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How to Deal with the Life of a Baby Born Addicted to Drugs

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It sounds impossible that a baby is born as an addict. Well, it is impossible since the newborn just comes to this world, knowing nothing about life, especially drugs. However, what is possible is that a baby is born with drugs in her system. This is what causes the baby seems like an “addict”.

What causes addiction?

Babies don’t normally have drugs substance with them. They inherit it. It has been long known that taking drugs and drinking alcohol during pregnancy can have an effect on the baby.

If you’re taking drugs, you’re not the only who feels the effect. The drugs their way to the placenta, the organ that connects you and your baby. The substances that are in the drugs are perceived as an intake by the baby, just like the food that you eat and water that you drink. Your baby absorbs the chemical not considering that it is dangerous for her.

Drugs can harm your baby in various ways depending on the stage of pregnancy. In a very early stage of pregnancy, direct effects on organ development are possible. There are more subtle effects in later stages of pregnancy such as impaired delivery of nutrients.

Drug-addicted babies symptoms

Once the baby is delivered, her connection to the drugs is also cut. However, because there are no more drugs that enter her system, she will experience withdrawal symptoms. In babies, this symptom is also known as NAS (Neonatal Abstinence Syndrome).

NAS symptoms can be different depending on the chemicals that a baby was exposed to. The time when the substance was consumed and whether the baby is premature or not also determine the symptoms. The withdrawal may start 24 to 48 hours or 10 days after the baby is born.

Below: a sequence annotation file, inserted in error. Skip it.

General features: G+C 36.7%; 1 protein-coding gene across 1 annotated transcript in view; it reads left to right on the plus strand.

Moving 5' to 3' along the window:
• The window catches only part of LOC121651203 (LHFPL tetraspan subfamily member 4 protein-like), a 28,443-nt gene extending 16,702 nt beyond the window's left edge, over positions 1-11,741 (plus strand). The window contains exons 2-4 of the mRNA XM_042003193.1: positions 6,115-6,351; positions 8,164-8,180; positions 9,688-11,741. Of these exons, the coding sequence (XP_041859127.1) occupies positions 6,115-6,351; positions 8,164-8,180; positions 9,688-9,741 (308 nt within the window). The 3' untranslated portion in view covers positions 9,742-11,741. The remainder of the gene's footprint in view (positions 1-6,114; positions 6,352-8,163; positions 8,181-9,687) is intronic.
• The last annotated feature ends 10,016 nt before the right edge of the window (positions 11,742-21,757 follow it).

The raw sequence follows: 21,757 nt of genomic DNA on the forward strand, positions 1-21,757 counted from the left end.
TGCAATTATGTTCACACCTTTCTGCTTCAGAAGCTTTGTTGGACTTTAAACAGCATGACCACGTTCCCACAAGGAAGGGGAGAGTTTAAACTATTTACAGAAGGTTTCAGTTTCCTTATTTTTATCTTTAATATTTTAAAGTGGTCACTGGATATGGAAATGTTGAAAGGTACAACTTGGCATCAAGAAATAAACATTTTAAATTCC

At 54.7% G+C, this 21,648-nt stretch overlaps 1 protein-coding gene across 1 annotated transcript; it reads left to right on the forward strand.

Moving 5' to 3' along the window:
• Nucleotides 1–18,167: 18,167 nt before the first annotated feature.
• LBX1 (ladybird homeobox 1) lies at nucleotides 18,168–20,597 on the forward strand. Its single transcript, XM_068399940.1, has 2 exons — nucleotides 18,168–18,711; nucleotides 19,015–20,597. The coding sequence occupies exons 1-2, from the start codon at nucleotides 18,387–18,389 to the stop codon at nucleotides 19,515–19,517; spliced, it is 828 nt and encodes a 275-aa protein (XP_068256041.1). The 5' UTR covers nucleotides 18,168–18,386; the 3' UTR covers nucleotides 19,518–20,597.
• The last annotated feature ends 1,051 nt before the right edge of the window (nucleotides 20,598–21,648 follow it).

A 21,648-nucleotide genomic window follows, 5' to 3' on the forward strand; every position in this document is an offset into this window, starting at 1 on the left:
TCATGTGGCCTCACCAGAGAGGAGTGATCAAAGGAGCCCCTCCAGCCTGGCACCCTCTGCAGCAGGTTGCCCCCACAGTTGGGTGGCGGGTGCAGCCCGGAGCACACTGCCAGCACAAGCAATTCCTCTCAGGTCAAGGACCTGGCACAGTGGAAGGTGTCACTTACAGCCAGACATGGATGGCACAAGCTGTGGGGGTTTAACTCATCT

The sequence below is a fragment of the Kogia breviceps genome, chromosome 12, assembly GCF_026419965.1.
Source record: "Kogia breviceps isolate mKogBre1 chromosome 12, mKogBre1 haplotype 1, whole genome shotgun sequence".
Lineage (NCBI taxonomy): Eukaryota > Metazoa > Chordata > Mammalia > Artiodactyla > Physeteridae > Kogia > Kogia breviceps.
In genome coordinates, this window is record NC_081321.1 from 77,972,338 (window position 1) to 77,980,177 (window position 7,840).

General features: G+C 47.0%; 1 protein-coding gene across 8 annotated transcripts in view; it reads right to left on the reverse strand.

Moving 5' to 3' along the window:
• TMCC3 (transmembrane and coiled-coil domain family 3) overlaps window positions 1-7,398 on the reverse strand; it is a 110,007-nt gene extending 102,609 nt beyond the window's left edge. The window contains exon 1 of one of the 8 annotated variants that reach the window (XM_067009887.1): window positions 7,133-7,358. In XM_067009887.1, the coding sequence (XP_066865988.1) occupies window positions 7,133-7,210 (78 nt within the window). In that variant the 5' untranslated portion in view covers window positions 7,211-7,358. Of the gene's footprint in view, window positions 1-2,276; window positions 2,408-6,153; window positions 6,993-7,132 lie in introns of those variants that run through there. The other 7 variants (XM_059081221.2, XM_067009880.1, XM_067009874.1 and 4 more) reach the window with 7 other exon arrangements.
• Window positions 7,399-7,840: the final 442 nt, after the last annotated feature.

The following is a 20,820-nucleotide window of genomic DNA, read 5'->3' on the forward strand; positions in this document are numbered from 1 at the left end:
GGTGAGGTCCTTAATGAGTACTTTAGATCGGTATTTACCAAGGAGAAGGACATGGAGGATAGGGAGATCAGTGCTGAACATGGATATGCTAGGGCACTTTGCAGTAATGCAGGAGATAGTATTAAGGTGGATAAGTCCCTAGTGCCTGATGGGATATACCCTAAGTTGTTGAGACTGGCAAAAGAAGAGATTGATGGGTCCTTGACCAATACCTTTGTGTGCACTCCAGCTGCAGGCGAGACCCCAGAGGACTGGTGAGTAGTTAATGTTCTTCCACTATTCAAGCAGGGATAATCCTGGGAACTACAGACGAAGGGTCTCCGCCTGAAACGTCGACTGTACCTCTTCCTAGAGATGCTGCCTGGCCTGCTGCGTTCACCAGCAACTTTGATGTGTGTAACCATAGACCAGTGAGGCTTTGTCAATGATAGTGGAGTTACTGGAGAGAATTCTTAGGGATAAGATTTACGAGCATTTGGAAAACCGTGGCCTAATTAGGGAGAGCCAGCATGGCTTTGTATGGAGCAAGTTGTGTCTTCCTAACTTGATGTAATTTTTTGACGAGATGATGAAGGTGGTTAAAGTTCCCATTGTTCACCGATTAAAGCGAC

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Below are symptoms that are commonly found on babies with NAS:

  • Dehydration
  • Diarrhea
  • Difficult to sleep
  • Excessive crying
  • High-pitched crying
  • Seizures
  • Sweating
  • Tight muscle tone
  • Tremors
  • Unstable body temperature
  • Vomiting

Treating NAS

If your baby is born showing the symptoms above, your doctor should be able to take care of it. He will help your baby through the withdrawal process and nurse her to health.

However, despite her condition that is born with drugs in her system, the consumption of medicine is sometimes necessary. If your baby is treated using pharmacologic therapy, your doctor may give your baby medications such as methadone.

Your baby’s vital becomes the main concern here as well as her, stability and progress. That’s why your baby is kept under continuous watchful surveillance at all times.

Depending on the seriousness of the addiction, the treatments can last from a week to six months. It depends on various factors, such as the drug and length of prolonged use. As your baby grows older, working with a medical professional and other early childhood intervention specialists may be necessary to see if the development of the condition.

Prevention is a must

Preventing neonatal abstinence syndrome has to start from the mother. If you’re pregnant and using drugs such as opioids, you should start thinking twice. Opioids are drugs that are commonly used to treat pain. The drugs can potentially cause addiction and they may danger your life as well. And opioids are one of many factors that can cause NAS.

It’s best if you don’t consume the drugs in the first place. But if you’re pregnant and consuming them at the same time, talk to your doctor to prescript safer medicine. Also, don’t stop taking opioids until you talk to your doctor. Quitting the drugs immediately can cause more harms to you and your baby.

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Make sure that the doctor you’re consulting has experience treating NAS. Consider taking MAT (medication-assisted treatment). Babies with NAS are easier to treat if the mother has taken MAT previously during pregnancy.

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